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January 27, 2022

To: Canadian Healthcare Watchers

From: Soumi Eachempati, Ed Devlin and Rosalie Wyonch

Date: January 27, 2022

Re: Information Technology is Central to Managing a Pandemic that is Becoming Endemic 

Canada, along with the rest of the world, is at a crucial crossroads. Even as the latest lockdowns start to ease and Omicron appears to be cresting, it’s clear that COVID has become an endemic entity.

The next phase will create even more challenges that need proactive management to minimize societal damage. And that means better data collection and curation.

High quality data allows us to develop effective public health measures that are timely, targeted and temporary. Future policies need to balance public health objectives against the unintended costs of uncompromising restrictions.

Since COVID-19 emerged, national policy responses have substantially varied, even as new tools have been added to public health policy playbooks. Overall, Canada has done relatively well, achieving lower mortality rates than many peer countries: 80.85 per 100,000 population. This is better than the UK (223.8), US (250.8), and France (181.8), but is worse than in some other countries like Australia (8.5 as of last week). In other pandemic-related metrics, Canada has also fared well. Currently, the rate of fully vaccinated individuals in Canada is one of the world’s highest at 77 percent.  

Creating timely, accurate and granular data is essential to developing effective policy responses. After Omicron, more variants will predictably appear and possibly cause different patterns of disease. Global holes in vaccine rollouts from limited supply and personal refusal will likely lead to further resistance and mutations.

Additionally, understanding how decreasing antibody levels from vaccinations interact with potential future variants is critical to developing public safety measures. Timely and accurate data will be key to create effective responses that balance our public safety and economic health.  

Information technology can ease the implementation of necessary new rules to reduce the burden on the public. A pandemic weary public creates resistance to rules as seen by mass protests in Belgium and Netherlands. Compliance with mask wearing and public health guidelines may diminish or become more problematic to enforce. In the US, legal challenges to the Biden administration’s mandates for safety have arisen in 28 states. One pre-holiday survey, showed 45 percent of Canadians and 50 percent of Americans were not planning to socially distance at holiday gatherings. The more robust the data decision that makers can reference, the easier it will be to specifically target populations that require mask, vaccine and social distancing measures. In turn, this should help with public acceptance of new measures.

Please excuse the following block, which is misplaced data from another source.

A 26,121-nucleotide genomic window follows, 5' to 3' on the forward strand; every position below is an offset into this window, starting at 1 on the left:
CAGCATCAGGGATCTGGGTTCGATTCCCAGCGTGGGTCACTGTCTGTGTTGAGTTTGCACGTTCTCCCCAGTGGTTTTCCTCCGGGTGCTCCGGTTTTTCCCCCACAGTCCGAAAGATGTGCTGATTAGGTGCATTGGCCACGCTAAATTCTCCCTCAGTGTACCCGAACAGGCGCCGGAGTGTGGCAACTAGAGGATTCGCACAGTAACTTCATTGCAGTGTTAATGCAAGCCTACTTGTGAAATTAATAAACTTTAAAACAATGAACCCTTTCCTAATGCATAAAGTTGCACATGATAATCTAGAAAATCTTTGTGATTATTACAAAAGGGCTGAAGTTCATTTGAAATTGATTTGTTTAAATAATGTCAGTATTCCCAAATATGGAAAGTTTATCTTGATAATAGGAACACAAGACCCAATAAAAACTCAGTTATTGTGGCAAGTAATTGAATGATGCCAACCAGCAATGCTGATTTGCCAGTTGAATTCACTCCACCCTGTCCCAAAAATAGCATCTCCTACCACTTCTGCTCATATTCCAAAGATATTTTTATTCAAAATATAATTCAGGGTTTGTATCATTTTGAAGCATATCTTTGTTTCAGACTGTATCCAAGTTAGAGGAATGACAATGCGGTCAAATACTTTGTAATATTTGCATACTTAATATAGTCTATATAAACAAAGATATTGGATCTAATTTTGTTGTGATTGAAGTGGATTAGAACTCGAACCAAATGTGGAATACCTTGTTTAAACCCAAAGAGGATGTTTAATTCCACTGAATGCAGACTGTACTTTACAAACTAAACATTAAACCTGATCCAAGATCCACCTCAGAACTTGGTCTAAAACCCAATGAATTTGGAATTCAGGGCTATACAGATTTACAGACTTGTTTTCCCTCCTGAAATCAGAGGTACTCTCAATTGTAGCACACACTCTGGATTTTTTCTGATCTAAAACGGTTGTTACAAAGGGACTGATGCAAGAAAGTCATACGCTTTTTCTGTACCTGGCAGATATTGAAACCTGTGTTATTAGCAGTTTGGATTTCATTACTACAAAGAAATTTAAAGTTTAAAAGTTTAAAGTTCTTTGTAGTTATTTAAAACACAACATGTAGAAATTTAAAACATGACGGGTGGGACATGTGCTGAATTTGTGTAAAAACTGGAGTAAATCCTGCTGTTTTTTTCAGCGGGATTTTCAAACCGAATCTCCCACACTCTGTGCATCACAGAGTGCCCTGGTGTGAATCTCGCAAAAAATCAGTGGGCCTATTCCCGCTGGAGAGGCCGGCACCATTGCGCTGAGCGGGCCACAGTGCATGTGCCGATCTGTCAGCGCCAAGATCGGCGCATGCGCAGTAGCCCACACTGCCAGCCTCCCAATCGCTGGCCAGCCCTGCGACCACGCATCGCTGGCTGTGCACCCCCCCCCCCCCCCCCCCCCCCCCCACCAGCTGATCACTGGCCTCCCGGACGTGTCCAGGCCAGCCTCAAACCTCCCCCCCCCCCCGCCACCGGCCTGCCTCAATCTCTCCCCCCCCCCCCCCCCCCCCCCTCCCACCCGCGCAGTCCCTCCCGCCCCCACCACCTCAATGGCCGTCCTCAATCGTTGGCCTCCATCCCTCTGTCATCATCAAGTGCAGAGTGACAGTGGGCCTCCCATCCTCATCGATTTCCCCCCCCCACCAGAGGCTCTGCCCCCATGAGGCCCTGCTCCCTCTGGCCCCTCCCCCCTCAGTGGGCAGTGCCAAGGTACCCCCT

Minimization of COVID-19 cases has obvious direct and indirect benefits. With fewer ICU beds occupied by COVID-19 patients, hospitals have more capacity to manage non-COVID emergencies and perform more elective surgeries and non-urgent care. Burnout among health care workers can begin to be managed. Outside the healthcare system, fewer COVID-19 cases lowers the likelihood of workplace and school closures or new restrictions on gatherings affecting the hospitality and service sectors.

Since the global financial crisis of 2008, central banks have famously implemented a “risk management approach” to monetary policy, understanding that when interest rates cannot go lower, there is an asymmetry to the risks facing the economy. The pandemic has revealed similar asymmetries in healthcare policies and a similar “risk management approach” should be the guiding policy. Canada needs to monitor the globe for epicenters of the next pandemic to understand the magnitude of each subsequent threat. An overreaching shutdown approach could pose as much economic damage as an underappreciated new variant. A laissez-faire approach to policy could create more room for new strains to do severe damage. Future solutions based on granular data about characteristics of any new variant improve our understanding of COVID in terms of traffic trends and susceptibility to illness.

Investing in solutions that incorporate data will justify the cost and provide insurance against more pandemic-influenced damage. Understanding of collateral damage from mental health deterioration, other health adversities such as delayed surgeries, and inferior care of emergencies, will lead to smart proactive solutions. Pre-emptive solutions utilizing sophisticated contact tracing techniques, more real-time testing, and mitigation of clustered outbreaks will minimize economic damage. Full public appreciation of the societal impact of the pandemic using barometers such as excess deaths should further guide utilization of resources. 

As COVID-19 becomes endemic, policy based on high quality data and new innovations must adapt to both minimize bad health outcomes and prevent the economic disruptions caused by previous waves of the pandemic.

Soumi Eachempati is the CEO of Cleared4 Inc. and a former Professor of Surgery and Public Health at Weill Cornell Medical College, Ed Devlin is the Founder of Devlin Capital, a Senior Fellow at the C.D. Howe Institute and a Board Member of Cleared4 Inc. Rosalie Wyonch is a Senior Policy Analyst at the C.D. Howe Institute.

To send a comment or leave feedback, email us at blog@cdhowe.org.

The views expressed here are those of the authors. The C.D. Howe Institute does not take corporate positions on policy matters.